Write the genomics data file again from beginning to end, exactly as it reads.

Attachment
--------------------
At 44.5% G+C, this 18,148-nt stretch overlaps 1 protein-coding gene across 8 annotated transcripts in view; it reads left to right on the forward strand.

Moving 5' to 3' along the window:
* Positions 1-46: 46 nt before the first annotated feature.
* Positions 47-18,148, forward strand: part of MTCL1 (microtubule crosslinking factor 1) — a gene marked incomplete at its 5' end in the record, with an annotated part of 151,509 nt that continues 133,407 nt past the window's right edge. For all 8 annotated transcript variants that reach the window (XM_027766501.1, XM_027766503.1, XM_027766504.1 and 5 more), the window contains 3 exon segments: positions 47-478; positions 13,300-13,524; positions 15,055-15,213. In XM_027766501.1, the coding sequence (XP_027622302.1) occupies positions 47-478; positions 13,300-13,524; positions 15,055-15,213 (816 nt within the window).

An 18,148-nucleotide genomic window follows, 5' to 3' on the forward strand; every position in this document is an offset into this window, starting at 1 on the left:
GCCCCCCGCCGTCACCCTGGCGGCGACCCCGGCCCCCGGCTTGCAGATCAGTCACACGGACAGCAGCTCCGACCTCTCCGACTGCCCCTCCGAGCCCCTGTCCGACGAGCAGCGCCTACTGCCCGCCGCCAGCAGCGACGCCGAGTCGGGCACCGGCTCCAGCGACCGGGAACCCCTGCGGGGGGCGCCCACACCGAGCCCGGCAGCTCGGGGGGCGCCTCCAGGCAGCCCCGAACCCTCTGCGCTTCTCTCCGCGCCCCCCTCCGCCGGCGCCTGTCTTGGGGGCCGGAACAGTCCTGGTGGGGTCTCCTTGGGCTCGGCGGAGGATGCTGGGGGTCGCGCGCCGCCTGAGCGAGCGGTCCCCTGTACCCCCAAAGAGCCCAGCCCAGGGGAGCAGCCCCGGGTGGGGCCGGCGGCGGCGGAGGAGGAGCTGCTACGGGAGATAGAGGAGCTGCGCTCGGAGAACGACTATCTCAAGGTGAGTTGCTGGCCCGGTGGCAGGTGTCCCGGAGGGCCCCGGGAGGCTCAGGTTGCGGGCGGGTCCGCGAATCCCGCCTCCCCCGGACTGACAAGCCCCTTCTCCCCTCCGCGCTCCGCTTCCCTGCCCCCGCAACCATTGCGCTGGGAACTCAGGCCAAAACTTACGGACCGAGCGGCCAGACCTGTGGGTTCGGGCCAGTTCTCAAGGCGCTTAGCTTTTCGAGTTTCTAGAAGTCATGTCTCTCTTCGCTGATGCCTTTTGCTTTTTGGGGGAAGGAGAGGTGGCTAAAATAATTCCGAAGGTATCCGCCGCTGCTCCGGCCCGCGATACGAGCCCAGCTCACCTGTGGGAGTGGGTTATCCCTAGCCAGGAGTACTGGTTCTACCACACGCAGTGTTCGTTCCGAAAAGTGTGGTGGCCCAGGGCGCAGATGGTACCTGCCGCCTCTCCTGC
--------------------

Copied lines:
At 44.5% G+C, this 18,148-nt stretch overlaps 1 protein-coding gene across 8 annotated transcripts in view; it reads left to right on the forward strand.

Moving 5' to 3' along the window:
* Positions 1-46: 46 nt before the first annotated feature.
* Positions 47-18,148, forward strand: part of MTCL1 (microtubule crosslinking factor 1) — a gene marked incomplete at its 5' end in the record, with an annotated part of 151,509 nt that continues 133,407 nt past the window's right edge. For all 8 annotated transcript variants that reach the window (XM_027766501.1, XM_027766503.1, XM_027766504.1 and 5 more), the window contains 3 exon segments: positions 47-478; positions 13,300-13,524; positions 15,055-15,213. In XM_027766501.1, the coding sequence (XP_027622302.1) occupies positions 47-478; positions 13,300-13,524; positions 15,055-15,213 (816 nt within the window).

An 18,148-nucleotide genomic window follows, 5' to 3' on the forward strand; every position in this document is an offset into this window, starting at 1 on the left:
GCCCCCCGCCGTCACCCTGGCGGCGACCCCGGCCCCCGGCTTGCAGATCAGTCACACGGACAGCAGCTCCGACCTCTCCGACTGCCCCTCCGAGCCCCTGTCCGACGAGCAGCGCCTACTGCCCGCCGCCAGCAGCGACGCCGAGTCGGGCACCGGCTCCAGCGACCGGGAACCCCTGCGGGGGGCGCCCACACCGAGCCCGGCAGCTCGGGGGGCGCCTCCAGGCAGCCCCGAACCCTCTGCGCTTCTCTCCGCGCCCCCCTCCGCCGGCGCCTGTCTTGGGGGCCGGAACAGTCCTGGTGGGGTCTCCTTGGGCTCGGCGGAGGATGCTGGGGGTCGCGCGCCGCCTGAGCGAGCGGTCCCCTGTACCCCCAAAGAGCCCAGCCCAGGGGAGCAGCCCCGGGTGGGGCCGGCGGCGGCGGAGGAGGAGCTGCTACGGGAGATAGAGGAGCTGCGCTCGGAGAACGACTATCTCAAGGTGAGTTGCTGGCCCGGTGGCAGGTGTCCCGGAGGGCCCCGGGAGGCTCAGGTTGCGGGCGGGTCCGCGAATCCCGCCTCCCCCGGACTGACAAGCCCCTTCTCCCCTCCGCGCTCCGCTTCCCTGCCCCCGCAACCATTGCGCTGGGAACTCAGGCCAAAACTTACGGACCGAGCGGCCAGACCTGTGGGTTCGGGCCAGTTCTCAAGGCGCTTAGCTTTTCGAGTTTCTAGAAGTCATGTCTCTCTTCGCTGATGCCTTTTGCTTTTTGGGGGAAGGAGAGGTGGCTAAAATAATTCCGAAGGTATCCGCCGCTGCTCCGGCCCGCGATACGAGCCCAGCTCACCTGTGGGAGTGGGTTATCCCTAGCCAGGAGTACTGGTTCTACCACACGCAGTGTTCGTTCCGAAAAGTGTGGTGGCCCAGGGCGCAGATGGTACCTGCCGCCTCTCCTGC